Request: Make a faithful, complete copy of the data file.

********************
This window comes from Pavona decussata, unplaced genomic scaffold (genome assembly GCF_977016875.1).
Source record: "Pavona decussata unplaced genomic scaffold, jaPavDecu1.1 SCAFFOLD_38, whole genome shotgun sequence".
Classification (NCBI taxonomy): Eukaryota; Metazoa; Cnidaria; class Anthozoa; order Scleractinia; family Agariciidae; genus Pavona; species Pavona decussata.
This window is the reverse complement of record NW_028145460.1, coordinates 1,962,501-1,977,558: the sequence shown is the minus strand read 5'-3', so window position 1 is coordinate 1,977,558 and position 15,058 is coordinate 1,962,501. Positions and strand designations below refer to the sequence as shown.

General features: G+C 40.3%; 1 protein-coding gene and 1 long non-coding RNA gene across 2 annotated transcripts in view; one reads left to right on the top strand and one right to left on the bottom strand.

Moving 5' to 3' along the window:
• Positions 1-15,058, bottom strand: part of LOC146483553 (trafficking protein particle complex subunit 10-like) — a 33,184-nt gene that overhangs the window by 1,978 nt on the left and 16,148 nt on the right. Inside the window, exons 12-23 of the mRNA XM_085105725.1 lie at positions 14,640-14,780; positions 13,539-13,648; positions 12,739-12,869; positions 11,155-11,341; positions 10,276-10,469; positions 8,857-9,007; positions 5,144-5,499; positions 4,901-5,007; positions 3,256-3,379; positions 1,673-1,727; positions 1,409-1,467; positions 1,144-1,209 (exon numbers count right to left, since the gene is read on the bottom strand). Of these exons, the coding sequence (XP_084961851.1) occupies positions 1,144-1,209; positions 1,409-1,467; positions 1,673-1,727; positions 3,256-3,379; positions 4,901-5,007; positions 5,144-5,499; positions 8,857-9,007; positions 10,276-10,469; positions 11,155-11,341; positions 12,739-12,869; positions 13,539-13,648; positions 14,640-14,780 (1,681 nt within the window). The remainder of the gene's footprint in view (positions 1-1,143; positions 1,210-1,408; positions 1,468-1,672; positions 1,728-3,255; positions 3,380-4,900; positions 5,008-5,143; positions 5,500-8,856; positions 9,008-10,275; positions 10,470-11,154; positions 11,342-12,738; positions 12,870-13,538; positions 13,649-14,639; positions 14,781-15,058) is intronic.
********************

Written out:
This window comes from Pavona decussata, unplaced genomic scaffold (genome assembly GCF_977016875.1).
Source record: "Pavona decussata unplaced genomic scaffold, jaPavDecu1.1 SCAFFOLD_38, whole genome shotgun sequence".
Classification (NCBI taxonomy): Eukaryota; Metazoa; Cnidaria; class Anthozoa; order Scleractinia; family Agariciidae; genus Pavona; species Pavona decussata.
This window is the reverse complement of record NW_028145460.1, coordinates 1,962,501-1,977,558: the sequence shown is the minus strand read 5'-3', so window position 1 is coordinate 1,977,558 and position 15,058 is coordinate 1,962,501. Positions and strand designations below refer to the sequence as shown.

General features: G+C 40.3%; 1 protein-coding gene and 1 long non-coding RNA gene across 2 annotated transcripts in view; one reads left to right on the top strand and one right to left on the bottom strand.

Moving 5' to 3' along the window:
• Positions 1-15,058, bottom strand: part of LOC146483553 (trafficking protein particle complex subunit 10-like) — a 33,184-nt gene that overhangs the window by 1,978 nt on the left and 16,148 nt on the right. Inside the window, exons 12-23 of the mRNA XM_085105725.1 lie at positions 14,640-14,780; positions 13,539-13,648; positions 12,739-12,869; positions 11,155-11,341; positions 10,276-10,469; positions 8,857-9,007; positions 5,144-5,499; positions 4,901-5,007; positions 3,256-3,379; positions 1,673-1,727; positions 1,409-1,467; positions 1,144-1,209 (exon numbers count right to left, since the gene is read on the bottom strand). Of these exons, the coding sequence (XP_084961851.1) occupies positions 1,144-1,209; positions 1,409-1,467; positions 1,673-1,727; positions 3,256-3,379; positions 4,901-5,007; positions 5,144-5,499; positions 8,857-9,007; positions 10,276-10,469; positions 11,155-11,341; positions 12,739-12,869; positions 13,539-13,648; positions 14,640-14,780 (1,681 nt within the window). The remainder of the gene's footprint in view (positions 1-1,143; positions 1,210-1,408; positions 1,468-1,672; positions 1,728-3,255; positions 3,380-4,900; positions 5,008-5,143; positions 5,500-8,856; positions 9,008-10,275; positions 10,470-11,154; positions 11,342-12,738; positions 12,870-13,538; positions 13,649-14,639; positions 14,781-15,058) is intronic.